Australia bows to pressure with inquiry into bank misconduct

The Australian government bowed to growing pressure by announcing Thursday a high-level inquiry into misbehavior in Australia's financial sector.

A royal commission — the highest form of investigation in Australia — will review the banking, pension and financial services industries, Prime Minister Malcolm Turnbull announced.

The decision follows a series of scandals over money laundering and other abuses.

Turnbull's conservative coalition has been resisting calls from the center-left opposition Labor Party for such an inquiry for almost two years. His stance changed after the chief executives of Australia's four largest banks wrote to the government on Thursday requesting a "properly constituted inquiry."

The banks said uncertainty was "hurting confidence" in the industry.

By establishing a royal commission Turnbull has staved off a bid by Labor to have Parliament conduct its own inquiry into misconduct allegations.

"Ongoing speculation and fear-mongering about a banking inquiry or royal commission is disruptive and risks undermining the reputation of Australia's world-class financial system," Turnbull said in a statement.

"The government has decided to establish this royal commission to further ensure our financial system is working efficiently and effectively," he added.

Shares in banks and financial institutions fell sharply in morning trading after the announcement, but the major banks recovered to finish the day up or flat.

By calling the royal commission instead of allowing the Parliament to establish its own inquiry, the government will be able to decide who runs the investigation and set its terms of reference.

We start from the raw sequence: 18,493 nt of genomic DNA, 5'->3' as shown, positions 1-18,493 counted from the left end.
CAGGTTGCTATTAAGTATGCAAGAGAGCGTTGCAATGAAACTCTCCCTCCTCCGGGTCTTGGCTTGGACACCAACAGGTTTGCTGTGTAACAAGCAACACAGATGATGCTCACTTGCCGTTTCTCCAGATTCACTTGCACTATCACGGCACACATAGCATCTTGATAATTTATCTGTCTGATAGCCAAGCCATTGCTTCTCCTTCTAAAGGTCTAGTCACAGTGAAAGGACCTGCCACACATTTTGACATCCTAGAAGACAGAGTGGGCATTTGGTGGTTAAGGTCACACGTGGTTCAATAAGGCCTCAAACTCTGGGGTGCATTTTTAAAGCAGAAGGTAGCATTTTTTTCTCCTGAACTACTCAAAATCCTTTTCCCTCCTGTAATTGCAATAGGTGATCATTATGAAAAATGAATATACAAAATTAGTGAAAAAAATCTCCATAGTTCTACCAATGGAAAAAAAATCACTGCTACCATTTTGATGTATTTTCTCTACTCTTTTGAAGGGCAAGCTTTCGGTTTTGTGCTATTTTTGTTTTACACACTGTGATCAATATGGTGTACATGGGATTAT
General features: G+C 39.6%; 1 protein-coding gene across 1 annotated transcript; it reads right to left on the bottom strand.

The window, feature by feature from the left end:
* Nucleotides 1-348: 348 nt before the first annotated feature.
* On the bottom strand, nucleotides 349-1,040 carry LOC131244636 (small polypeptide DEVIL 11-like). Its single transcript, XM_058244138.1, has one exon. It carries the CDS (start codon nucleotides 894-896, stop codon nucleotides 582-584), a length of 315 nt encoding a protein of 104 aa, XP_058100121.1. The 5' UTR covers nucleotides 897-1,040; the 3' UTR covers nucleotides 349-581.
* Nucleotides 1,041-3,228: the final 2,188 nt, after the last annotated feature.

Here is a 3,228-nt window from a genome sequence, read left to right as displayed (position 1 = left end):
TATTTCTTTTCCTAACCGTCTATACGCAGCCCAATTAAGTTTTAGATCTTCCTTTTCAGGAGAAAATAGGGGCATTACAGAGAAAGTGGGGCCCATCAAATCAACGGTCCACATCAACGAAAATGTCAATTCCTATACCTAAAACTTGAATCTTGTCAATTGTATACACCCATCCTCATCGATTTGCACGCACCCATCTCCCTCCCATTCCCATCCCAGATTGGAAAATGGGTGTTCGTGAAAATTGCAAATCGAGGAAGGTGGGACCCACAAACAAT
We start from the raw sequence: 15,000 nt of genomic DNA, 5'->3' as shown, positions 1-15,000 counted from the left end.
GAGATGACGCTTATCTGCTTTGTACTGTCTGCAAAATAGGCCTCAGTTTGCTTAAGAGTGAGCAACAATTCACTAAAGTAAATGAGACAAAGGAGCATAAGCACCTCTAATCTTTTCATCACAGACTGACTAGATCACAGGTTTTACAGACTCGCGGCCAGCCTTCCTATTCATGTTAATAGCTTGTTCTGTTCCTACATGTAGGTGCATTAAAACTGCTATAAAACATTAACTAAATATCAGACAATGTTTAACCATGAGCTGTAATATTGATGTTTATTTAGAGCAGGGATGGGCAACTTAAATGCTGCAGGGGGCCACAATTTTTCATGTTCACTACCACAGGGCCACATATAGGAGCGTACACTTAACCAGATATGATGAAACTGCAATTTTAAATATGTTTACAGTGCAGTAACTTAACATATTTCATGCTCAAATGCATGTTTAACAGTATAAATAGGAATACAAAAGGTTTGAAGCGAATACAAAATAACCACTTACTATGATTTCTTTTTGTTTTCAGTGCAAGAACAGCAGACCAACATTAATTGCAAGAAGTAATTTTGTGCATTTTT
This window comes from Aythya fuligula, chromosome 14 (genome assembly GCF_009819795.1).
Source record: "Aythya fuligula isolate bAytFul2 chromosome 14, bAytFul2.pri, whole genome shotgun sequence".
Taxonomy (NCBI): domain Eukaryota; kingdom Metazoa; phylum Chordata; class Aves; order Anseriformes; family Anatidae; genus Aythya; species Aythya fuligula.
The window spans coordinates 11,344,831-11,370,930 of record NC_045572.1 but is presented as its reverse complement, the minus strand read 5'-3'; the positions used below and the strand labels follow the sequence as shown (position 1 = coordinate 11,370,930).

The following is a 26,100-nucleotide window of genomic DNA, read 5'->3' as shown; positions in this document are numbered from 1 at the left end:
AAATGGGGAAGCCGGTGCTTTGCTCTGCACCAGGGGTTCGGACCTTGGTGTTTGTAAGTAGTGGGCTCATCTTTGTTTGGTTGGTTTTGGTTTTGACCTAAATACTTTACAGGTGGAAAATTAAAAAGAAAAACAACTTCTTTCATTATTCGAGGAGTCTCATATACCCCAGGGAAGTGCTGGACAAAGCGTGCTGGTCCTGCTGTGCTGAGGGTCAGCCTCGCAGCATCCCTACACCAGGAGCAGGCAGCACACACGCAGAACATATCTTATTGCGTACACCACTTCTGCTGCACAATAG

But Turnbull said the royal commission "will not put capitalism on trial."

The inquiry was welcomed by Jeff Morris, a financial planner who in 2013 exposed a culture of corruption and cover-up in the Commonwealth Bank of Australia, the nation's largest bank, that targeted vulnerable customers.

Morris earlier had accused the government of "running a protection racket for the banks" by rejecting a recommendation for a royal commission inquiry into the Commonwealth Bank.

Government lawmaker George Christensen said many of his constituents had complained of banks' dishonest behavior.

"There has been quite clearly unethical action from the evidence that I have seen ... fraudulent and perhaps even criminal action," Christensen said. "This is systemic."

Josh Mennen, principal at Maurice Blackburn Lawyers, said the royal commission must be wide-ranging to end scandals and to bring about substantial reform. He said the scandals reflected deeply ingrained problems that have financially ruined thousands of Australians.

Australian Banker's Association chief executive Anna Bligh, an industry advocate, said the royal commission was "unnecessary and unwarranted" and could result in higher mortgage rates.